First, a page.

Fiker began the school year as a shy, introverted kindergartner at Truesdell Education Campus in DC Public Schools (DCPS). As an English language learner, he faced an additional challenge in accessing the foundational math understanding that would help him succeed in future years.
With an ELL population of more than 60% school-wide, Truesdell Principal Mary Ann Green Stinson knew there were many others like Fiker who needed math support. In 2012, when the district offered a visual learning program called ST Math as a supplement for students like Fiker, Principal Stinson saw an opportunity.
She has since seen ST Math bridge the wide gap the language barrier creates. Kids who don’t yet have the language skills can still participate at a high level, Stinson says, and their learning doesn’t come to a halt.
DC’s Commitment to Deeper Learning
This is the kind of progress that’s been made throughout the district ever since DCPS Chancellor Kaya Henderson announced the district’s Capital Commitment plan in 2012, a five-year initiative aimed at “providing every student with a safe, academically challenging and inspiring learning experience.”
As one of the first districts in the country to adopt the Common Core Standards Initiative in 2012, DCPS administrators and teachers set out to find new tools that would advance the Capital Commitment goals and enable students to apply the deeper learning standards of mathematical practice introduced in the Common Core.
Enter ST Math. According to John Rice, DCPS Director of Educational Technology, Secondary Schools, ST Math stood out among its technological competitors, chiefly because of its success in other urban, metropolitan districts. Rice was encouraged that ST Math had results in Los Angeles and Detroit, and other urban areas.
In the summer of 2012, 31 DCPS schools started a trial using ST Math, thanks to funding assistance from the ST Math School Grants Program that has connected donors including Hyundai, Verizon and Capital Group to DCPS. The program was a qualitative success, with 17.4 percent more ST Math students testing Proficient or Advanced on the DC Comprehensive Assessment System (DC-CAS), the state test at the time, as compared to the 4.5 percent increase for non-ST Math students.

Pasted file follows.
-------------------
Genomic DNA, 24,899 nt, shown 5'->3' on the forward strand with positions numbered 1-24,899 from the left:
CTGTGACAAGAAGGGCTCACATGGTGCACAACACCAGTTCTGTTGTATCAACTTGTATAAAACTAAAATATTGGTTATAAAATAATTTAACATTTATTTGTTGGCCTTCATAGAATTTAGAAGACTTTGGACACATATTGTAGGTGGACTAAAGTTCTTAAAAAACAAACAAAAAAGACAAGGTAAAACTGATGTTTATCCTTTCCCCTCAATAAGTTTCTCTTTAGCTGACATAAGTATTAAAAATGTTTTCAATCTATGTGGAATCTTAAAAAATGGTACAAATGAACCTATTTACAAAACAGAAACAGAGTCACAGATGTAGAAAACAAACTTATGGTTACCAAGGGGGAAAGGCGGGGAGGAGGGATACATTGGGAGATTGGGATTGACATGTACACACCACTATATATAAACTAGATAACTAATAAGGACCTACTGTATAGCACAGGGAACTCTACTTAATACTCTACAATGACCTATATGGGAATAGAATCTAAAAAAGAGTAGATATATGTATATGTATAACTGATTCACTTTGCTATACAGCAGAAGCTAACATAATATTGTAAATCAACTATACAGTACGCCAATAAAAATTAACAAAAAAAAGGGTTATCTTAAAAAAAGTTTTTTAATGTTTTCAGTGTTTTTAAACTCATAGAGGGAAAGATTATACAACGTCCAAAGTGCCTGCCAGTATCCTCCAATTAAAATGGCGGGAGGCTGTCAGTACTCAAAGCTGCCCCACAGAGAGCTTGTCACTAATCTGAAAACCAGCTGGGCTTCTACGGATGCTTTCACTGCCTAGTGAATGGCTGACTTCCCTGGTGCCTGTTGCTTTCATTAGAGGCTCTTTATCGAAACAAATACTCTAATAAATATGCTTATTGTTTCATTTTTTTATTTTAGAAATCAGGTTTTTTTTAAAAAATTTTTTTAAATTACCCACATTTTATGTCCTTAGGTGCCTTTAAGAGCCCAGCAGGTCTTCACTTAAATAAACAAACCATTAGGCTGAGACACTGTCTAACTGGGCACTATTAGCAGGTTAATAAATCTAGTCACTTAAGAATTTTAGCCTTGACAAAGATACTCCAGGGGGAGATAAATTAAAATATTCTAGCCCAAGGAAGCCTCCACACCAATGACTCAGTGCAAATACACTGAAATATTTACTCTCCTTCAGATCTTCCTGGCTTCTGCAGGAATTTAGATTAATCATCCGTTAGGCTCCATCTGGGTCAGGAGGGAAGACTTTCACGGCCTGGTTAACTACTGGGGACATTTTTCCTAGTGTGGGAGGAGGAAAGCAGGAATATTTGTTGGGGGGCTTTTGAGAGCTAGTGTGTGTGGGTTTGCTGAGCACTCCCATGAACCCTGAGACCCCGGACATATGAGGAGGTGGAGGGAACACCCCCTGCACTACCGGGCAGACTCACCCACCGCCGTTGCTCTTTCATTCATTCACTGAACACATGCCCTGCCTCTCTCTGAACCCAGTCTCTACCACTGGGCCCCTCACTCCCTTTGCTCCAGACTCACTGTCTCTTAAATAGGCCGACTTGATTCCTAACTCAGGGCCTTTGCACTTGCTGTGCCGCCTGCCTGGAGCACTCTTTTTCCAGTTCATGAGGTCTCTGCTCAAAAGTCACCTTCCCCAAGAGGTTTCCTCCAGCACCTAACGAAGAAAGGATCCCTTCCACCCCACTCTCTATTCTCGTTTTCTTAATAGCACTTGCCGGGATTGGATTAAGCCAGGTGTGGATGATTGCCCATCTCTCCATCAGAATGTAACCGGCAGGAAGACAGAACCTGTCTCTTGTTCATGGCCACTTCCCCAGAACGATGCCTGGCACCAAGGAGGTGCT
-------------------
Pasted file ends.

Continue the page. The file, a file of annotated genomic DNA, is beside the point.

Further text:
In 2015, as anticipated, the results of DC’s first year of transitioning to PARCC provided the district with the road map for improvement in coming years.
Rice sees this as an opportunity for teachers to learn new strategies for enabling deeper learning for students of all levels and backgrounds. And he sees how using ST Math aligns with this goal. Because of the program’s visual method of teaching math, students gain a deep conceptual understanding of the way math works, while strengthening procedural knowledge.
This analysis of PARCC scores for ST Math students shows more DCPS students performing at the highest levels of achievement:
In addition to deepening procedural and conceptual learning, educators know the power of positive attitudes toward math in promoting self-regulated, student-centered learning. Rice has seen how kids love learning on ST Math and how they are showing that they can responsibly own their learning.
Fiker, our once introverted kindergartener, has thrived since using ST Math, says Michael Redmond, Truesdell Instructional Mathematics Coach. “We’ve seen the program support him in his traditional math class,” says Redmond, “but more than that, it’s opened up leadership opportunities for him.”
Because Fiker has reached 100% completion of ST Math with the school year still underway, he now serves as a mini-coach, helping other students master the concepts.
Overall, says Principal Stinson, ST Math has been a main driver for student engagement and for developing a growth mindset. “For students who have not been successful in school in the past, ST Math gives them the entry point for success. It’s enhanced not only their math engagement, but their overall school engagement, which is really powerful!”
About the Author
Brienne is a Curriculum Specialist and former Elementary School Teacher. She speaks on behalf of the MIND Research Institute across the country to illuminate the power and necessity of neuroscience-based, interactive math software that is designed to teach all students how math really works.